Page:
Unique to the Duluth WRAPS process, this project also supports community education through citizen science as well as community engagement through an advisory board. Minnesota Pollution Control Agency partnered with Minnesota Sea Grant and University of Minnesota-Duluth Natural Resources Research Institute to form an advisory committee in 2015 - the Duluth Urban Watershed Advisory Committee (DUWAC) - tasked with uniting communities and agencies to work together to protet, preserve and restore local watersheds within the Duluth-area.

Duluth Urban Watershed Advisory Committee

The Duluth Urban Watershed Advisory Committee is made up of representatives from the municipalities in the Duluth Metropolitan Area. These include:

  • City of Duluth
  • City of Hermantown
  • City of Proctor
  • City of Rice Lake
  • Gnesen Township
  • Lakewood Township
  • Midway Township
  • Normanna Township
  • Thomson Township
  • Saint Louis County

Representives from University of Minnesota-Duluth, the Department of Natural Resources, Minnesota Pollution Control Agency, Minnesota Department of Transportation, and other relevant stakeholders which have a role in water management and watershed health, are also involved in the Committee.

The Committee's primary purpose is to serve as an information exchange and coordinating mechanism for a wide variety of projects currently underway, as well as proposed future projects, with consequences for the region’s water resources. A secondary goal is to recognize efficiencies and opportunities to share expertise.  Finally, the concept of building a shared urban watershed management framework is fundamentally about providing the intellectual space for partners and the citizenry to explore and institute practices, making sustainability of the region’s water resources a core part of how the region functions.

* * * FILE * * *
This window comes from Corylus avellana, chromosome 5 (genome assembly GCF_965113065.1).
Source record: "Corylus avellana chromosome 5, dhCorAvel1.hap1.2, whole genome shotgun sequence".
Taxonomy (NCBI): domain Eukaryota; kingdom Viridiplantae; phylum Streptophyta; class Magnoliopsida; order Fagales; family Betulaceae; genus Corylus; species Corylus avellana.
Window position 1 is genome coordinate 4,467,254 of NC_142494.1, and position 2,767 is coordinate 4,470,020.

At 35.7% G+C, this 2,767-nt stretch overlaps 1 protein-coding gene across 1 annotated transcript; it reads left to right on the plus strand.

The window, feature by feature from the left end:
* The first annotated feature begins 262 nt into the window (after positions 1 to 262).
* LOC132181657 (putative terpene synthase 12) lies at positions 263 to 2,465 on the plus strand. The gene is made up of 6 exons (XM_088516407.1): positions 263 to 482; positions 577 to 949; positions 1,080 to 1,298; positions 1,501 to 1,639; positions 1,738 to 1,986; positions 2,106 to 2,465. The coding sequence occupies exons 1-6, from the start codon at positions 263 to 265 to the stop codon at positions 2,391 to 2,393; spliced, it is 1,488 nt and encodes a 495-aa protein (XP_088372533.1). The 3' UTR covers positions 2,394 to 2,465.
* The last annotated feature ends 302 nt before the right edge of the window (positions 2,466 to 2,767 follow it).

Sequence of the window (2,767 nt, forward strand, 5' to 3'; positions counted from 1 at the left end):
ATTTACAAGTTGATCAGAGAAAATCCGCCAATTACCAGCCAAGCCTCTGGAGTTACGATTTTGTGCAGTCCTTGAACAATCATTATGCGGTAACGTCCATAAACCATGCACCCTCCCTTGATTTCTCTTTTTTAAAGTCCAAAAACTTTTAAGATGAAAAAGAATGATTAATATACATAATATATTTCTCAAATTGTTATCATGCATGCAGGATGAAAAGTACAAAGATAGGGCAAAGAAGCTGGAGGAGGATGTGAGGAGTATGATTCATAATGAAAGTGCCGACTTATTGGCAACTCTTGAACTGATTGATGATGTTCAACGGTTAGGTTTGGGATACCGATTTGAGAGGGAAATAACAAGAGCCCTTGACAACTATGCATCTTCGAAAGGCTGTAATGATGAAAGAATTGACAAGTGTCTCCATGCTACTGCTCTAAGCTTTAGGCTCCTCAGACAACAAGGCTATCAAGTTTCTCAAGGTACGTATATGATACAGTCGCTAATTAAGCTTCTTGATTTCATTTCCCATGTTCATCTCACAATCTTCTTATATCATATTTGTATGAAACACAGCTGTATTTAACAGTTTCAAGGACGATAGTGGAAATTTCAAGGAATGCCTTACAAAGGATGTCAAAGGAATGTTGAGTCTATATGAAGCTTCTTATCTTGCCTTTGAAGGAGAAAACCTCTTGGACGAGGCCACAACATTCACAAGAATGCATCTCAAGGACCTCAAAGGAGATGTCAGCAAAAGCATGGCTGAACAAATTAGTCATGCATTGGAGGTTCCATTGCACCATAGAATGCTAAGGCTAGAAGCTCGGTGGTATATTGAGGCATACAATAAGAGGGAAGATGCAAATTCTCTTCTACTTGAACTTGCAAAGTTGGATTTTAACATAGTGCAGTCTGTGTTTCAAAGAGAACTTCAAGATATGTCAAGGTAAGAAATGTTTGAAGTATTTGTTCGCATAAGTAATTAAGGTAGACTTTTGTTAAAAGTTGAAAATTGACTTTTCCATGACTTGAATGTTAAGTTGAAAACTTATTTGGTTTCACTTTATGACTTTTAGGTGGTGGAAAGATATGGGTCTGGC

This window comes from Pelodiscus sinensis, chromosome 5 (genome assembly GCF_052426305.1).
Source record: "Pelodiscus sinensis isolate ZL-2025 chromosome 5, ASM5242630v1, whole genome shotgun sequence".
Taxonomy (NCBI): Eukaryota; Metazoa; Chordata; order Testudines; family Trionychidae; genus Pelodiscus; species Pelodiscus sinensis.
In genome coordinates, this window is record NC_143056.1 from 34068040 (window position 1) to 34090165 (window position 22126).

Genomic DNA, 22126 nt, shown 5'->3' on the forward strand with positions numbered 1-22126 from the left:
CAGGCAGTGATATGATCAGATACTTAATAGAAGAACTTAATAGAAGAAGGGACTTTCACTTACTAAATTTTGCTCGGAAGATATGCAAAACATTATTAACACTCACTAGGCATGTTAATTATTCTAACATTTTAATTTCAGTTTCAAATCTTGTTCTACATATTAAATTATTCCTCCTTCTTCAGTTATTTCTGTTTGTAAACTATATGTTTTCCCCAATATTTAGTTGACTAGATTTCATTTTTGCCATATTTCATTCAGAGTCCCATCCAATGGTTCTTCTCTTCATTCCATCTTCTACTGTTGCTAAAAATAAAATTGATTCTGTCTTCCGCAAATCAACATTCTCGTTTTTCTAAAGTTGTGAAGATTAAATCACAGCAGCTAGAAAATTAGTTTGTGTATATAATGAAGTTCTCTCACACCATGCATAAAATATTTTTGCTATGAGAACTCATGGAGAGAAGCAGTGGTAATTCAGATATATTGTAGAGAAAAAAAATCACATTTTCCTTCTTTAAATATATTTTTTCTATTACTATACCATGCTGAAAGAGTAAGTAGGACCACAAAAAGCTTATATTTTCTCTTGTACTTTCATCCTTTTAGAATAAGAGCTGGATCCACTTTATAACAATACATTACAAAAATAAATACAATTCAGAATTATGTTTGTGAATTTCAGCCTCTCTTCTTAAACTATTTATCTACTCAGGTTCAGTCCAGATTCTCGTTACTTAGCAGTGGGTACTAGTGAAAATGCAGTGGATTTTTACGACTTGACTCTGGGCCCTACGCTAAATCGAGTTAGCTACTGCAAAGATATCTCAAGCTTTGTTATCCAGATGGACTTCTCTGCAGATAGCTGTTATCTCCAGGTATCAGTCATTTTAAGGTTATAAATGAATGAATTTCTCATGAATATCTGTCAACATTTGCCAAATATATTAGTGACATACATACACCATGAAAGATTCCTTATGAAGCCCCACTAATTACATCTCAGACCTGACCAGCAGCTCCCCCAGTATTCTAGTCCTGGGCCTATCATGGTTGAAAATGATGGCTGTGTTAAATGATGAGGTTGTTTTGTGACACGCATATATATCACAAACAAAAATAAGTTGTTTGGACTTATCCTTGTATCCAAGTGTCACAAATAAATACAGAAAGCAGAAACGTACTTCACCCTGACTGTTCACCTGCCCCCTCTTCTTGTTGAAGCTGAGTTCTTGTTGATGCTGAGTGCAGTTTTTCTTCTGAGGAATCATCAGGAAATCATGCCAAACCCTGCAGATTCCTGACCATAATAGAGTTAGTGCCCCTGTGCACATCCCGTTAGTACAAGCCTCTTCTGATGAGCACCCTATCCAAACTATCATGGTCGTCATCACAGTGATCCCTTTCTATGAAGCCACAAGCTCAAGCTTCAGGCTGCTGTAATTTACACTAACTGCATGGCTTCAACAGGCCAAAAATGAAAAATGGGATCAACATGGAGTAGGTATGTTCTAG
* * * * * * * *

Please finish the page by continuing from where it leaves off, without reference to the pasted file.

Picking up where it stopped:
Currently, members of the Committee are focused on:

  • Continued collaboration and information exchange between communities and federal, state, local and tribal agencies.
  • Identifying and prioritizing projects among stakeholders, with the goals of maximizing cost-effectiveness, collaborating on multi-stakeholder grants, and leveraging financing for projects.
  • Improving stakeholder knowledge and capacity on local water issues.
  • Identifying options to update local codes and ordinances affecting water resources and associated ecosystems.
  • Addressing the existing water quality and associated ecosystem impairments in the local watersheds, and working to ensure unimpaired watersheds remain healthy.

Vision Statement:

Our water resources and associated ecosystems become healthier and more resilient through public engagement and local government collaboration.


The Committee is co-facilitated by:

Jesse Schomberg, MN Sea Grant, jschombe@umn.edu, (218) 726-6182

Tiffany Sprague, UMD-Natural Resources Research Institute, tsprague@d.umn.edu, (218) 788-2673

Advisory Committee Member List

Meeting agendas and minutes can be found here.

Contact Local Decision Makers

Elected Officials


Duluth Streams

Amity Creek
Brewery Creek
Buckingham Creek
Chester Creek
Clarkhouse Creek
Coffee Creek
Gary Street Creek
Greys Creek
Keene Creek
Kingsbury Creek
Knowlton Creek
Lester River
Merritt Creek
Miller Creek
Mission Creek
Morgan Park Creek
Oregon Creek
Sargent Creek
St. Louis River
Stewart Creek
Tischer Creek
U.S. Steel Creek
34th Ave E Creek
37th Ave E Creek
38th Ave E Creek
40th Ave E Creek
43rd Ave E Creek
47th Ave E Creek
50th Ave E Creek
58th Ave E Creek
32nd Ave W Creek
82nd Ave W Creek


Understanding Impairments and TMDLs

Understanding Landscapes

Geology Highlights


Solstice Flood

Regional Stormwater Protection Team (RSPT)